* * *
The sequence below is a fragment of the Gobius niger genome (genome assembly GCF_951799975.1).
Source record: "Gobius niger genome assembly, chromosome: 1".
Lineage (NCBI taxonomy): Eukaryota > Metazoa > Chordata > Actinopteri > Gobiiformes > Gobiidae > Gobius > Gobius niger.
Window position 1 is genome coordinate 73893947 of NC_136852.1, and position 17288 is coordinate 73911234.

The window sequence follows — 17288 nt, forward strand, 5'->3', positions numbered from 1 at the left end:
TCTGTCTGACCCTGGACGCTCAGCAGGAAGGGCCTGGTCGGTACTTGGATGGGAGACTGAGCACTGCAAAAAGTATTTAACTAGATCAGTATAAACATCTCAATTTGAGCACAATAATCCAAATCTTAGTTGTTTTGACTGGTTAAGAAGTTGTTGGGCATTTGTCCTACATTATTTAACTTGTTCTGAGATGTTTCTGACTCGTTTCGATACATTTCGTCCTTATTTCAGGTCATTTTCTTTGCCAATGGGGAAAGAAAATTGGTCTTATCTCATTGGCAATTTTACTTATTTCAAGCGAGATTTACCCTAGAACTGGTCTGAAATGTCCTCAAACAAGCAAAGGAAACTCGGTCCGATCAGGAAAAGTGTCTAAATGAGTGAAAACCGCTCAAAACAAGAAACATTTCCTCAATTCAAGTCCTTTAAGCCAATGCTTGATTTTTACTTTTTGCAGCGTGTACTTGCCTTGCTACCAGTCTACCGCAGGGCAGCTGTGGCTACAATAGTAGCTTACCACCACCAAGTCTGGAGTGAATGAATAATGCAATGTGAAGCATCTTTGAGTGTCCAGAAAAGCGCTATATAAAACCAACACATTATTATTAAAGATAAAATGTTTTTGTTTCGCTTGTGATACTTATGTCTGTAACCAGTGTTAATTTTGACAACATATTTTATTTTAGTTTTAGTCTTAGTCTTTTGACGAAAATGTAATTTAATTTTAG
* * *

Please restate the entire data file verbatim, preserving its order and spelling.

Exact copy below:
The sequence below is a fragment of the Gobius niger genome (genome assembly GCF_951799975.1).
Source record: "Gobius niger genome assembly, chromosome: 1".
Lineage (NCBI taxonomy): Eukaryota > Metazoa > Chordata > Actinopteri > Gobiiformes > Gobiidae > Gobius > Gobius niger.
Window position 1 is genome coordinate 73893947 of NC_136852.1, and position 17288 is coordinate 73911234.

The window sequence follows — 17288 nt, forward strand, 5'->3', positions numbered from 1 at the left end:
TCTGTCTGACCCTGGACGCTCAGCAGGAAGGGCCTGGTCGGTACTTGGATGGGAGACTGAGCACTGCAAAAAGTATTTAACTAGATCAGTATAAACATCTCAATTTGAGCACAATAATCCAAATCTTAGTTGTTTTGACTGGTTAAGAAGTTGTTGGGCATTTGTCCTACATTATTTAACTTGTTCTGAGATGTTTCTGACTCGTTTCGATACATTTCGTCCTTATTTCAGGTCATTTTCTTTGCCAATGGGGAAAGAAAATTGGTCTTATCTCATTGGCAATTTTACTTATTTCAAGCGAGATTTACCCTAGAACTGGTCTGAAATGTCCTCAAACAAGCAAAGGAAACTCGGTCCGATCAGGAAAAGTGTCTAAATGAGTGAAAACCGCTCAAAACAAGAAACATTTCCTCAATTCAAGTCCTTTAAGCCAATGCTTGATTTTTACTTTTTGCAGCGTGTACTTGCCTTGCTACCAGTCTACCGCAGGGCAGCTGTGGCTACAATAGTAGCTTACCACCACCAAGTCTGGAGTGAATGAATAATGCAATGTGAAGCATCTTTGAGTGTCCAGAAAAGCGCTATATAAAACCAACACATTATTATTAAAGATAAAATGTTTTTGTTTCGCTTGTGATACTTATGTCTGTAACCAGTGTTAATTTTGACAACATATTTTATTTTAGTTTTAGTCTTAGTCTTTTGACGAAAATGTAATTTAATTTTAG